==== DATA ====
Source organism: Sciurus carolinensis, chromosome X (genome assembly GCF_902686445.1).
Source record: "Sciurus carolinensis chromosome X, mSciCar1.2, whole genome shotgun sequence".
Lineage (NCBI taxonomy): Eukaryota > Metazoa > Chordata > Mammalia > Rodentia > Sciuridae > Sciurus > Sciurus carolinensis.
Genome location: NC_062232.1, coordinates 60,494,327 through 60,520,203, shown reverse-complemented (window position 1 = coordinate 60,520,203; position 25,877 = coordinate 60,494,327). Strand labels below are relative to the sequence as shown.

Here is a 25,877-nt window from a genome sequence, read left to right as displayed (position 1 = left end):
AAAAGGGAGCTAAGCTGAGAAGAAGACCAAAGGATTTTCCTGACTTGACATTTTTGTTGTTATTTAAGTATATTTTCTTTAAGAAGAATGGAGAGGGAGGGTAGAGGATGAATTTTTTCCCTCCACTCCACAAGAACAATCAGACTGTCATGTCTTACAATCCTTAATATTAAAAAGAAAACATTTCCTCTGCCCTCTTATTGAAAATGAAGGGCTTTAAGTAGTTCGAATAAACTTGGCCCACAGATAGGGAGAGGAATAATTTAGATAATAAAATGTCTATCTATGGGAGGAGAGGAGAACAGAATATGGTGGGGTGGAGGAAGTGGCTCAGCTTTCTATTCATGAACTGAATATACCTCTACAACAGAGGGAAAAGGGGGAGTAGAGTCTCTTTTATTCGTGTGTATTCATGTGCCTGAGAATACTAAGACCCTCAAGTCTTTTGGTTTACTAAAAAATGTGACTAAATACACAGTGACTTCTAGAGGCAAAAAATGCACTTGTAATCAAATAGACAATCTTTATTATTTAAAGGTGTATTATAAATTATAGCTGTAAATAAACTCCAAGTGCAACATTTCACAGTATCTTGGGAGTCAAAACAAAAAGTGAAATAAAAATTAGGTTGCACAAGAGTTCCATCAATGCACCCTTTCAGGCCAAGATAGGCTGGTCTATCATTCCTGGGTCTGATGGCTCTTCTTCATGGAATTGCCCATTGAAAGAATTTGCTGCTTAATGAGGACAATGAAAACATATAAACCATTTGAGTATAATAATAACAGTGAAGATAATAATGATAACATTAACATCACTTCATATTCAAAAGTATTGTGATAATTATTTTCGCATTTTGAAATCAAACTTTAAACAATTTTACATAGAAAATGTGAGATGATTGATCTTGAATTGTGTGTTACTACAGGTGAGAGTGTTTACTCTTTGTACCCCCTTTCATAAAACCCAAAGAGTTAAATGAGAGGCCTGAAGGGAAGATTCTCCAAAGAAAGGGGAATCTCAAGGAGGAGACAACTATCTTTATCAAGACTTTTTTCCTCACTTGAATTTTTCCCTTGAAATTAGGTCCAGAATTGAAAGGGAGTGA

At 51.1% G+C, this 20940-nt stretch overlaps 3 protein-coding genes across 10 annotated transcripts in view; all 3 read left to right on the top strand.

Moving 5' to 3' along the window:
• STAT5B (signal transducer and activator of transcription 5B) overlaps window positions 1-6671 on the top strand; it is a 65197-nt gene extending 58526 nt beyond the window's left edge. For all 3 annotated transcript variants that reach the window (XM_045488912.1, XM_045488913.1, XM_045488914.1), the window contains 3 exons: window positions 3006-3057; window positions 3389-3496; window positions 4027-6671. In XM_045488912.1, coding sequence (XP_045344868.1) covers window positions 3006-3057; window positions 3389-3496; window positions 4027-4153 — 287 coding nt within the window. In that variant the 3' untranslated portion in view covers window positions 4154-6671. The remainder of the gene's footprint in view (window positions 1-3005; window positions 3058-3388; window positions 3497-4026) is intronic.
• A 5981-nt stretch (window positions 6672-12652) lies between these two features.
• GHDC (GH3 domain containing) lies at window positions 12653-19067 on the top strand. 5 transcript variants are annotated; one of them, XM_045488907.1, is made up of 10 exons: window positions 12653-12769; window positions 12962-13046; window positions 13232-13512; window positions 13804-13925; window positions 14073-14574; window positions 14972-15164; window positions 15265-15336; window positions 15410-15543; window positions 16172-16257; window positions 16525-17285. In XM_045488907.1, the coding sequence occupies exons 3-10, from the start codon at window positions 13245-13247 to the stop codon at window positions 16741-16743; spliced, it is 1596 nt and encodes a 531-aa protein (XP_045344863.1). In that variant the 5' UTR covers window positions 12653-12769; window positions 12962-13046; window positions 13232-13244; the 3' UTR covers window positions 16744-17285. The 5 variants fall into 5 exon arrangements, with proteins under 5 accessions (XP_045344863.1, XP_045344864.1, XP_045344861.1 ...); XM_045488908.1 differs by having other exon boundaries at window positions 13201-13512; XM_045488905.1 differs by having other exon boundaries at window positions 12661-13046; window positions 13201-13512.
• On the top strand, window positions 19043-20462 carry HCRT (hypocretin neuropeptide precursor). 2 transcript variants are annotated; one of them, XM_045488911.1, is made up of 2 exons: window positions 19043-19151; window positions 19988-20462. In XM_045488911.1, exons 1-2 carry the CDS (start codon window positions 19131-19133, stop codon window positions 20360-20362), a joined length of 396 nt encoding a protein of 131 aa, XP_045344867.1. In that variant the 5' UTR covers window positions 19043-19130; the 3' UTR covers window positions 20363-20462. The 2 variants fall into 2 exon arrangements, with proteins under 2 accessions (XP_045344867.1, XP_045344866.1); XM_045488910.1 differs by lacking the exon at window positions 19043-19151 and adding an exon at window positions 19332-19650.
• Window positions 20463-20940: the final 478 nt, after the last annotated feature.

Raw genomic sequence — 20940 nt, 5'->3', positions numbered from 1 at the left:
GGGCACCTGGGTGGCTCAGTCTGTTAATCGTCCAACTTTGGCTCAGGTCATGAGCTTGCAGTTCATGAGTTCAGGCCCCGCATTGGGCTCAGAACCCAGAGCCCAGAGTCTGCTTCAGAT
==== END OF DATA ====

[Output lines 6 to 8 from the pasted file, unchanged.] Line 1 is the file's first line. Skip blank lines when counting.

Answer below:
AAAAGGGAGCTAAGCTGAGAAGAAGACCAAAGGATTTTCCTGACTTGACATTTTTGTTGTTATTTAAGTATATTTTCTTTAAGAAGAATGGAGAGGGAGGGTAGAGGATGAATTTTTTCCCTCCACTCCACAAGAACAATCAGACTGTCATGTCTTACAATCCTTAATATTAAAAAGAAAACATTTCCTCTGCCCTCTTATTGAAAATGAAGGGCTTTAAGTAGTTCGAATAAACTTGGCCCACAGATAGGGAGAGGAATAATTTAGATAATAAAATGTCTATCTATGGGAGGAGAGGAGAACAGAATATGGTGGGGTGGAGGAAGTGGCTCAGCTTTCTATTCATGAACTGAATATACCTCTACAACAGAGGGAAAAGGGGGAGTAGAGTCTCTTTTATTCGTGTGTATTCATGTGCCTGAGAATACTAAGACCCTCAAGTCTTTTGGTTTACTAAAAAATGTGACTAAATACACAGTGACTTCTAGAGGCAAAAAATGCACTTGTAATCAAATAGACAATCTTTATTATTTAAAGGTGTATTATAAATTATAGCTGTAAATAAACTCCAAGTGCAACATTTCACAGTATCTTGGGAGTCAAAACAAAAAGTGAAATAAAAATTAGGTTGCACAAGAGTTCCATCAATGCACCCTTTCAGGCCAAGATAGGCTGGTCTATCATTCCTGGGTCTGATGGCTCTTCTTCATGGAATTGCCCATTGAAAGAATTTGCTGCTTAATGAGGACAATGAAAACATATAAACCATTTGAGTATAATAATAACAGTGAAGATAATAATGATAACATTAACATCACTTCATATTCAAAAGTATTGTGATAATTATTTTCGCATTTTGAAATCAAACTTTAAACAATTTTACATAGAAAATGTGAGATGATTGATCTTGAATTGTGTGTTACTACAGGTGAGAGTGTTTACTCTTTGTACCCCCTTTCATAAAACCCAAAGAGTTAAATGAGAGGCCTGAAGGGAAGATTCTCCAAAGAAAGGGGAATCTCAAGGAGGAGACAACTATCTTTATCAAGACTTTTTTCCTCACTTGAATTTTTCCCTTGAAATTAGGTCCAGAATTGAAAGGGAGTGA

At 51.1% G+C, this 20940-nt stretch overlaps 3 protein-coding genes across 10 annotated transcripts in view; all 3 read left to right on the top strand.

Moving 5' to 3' along the window: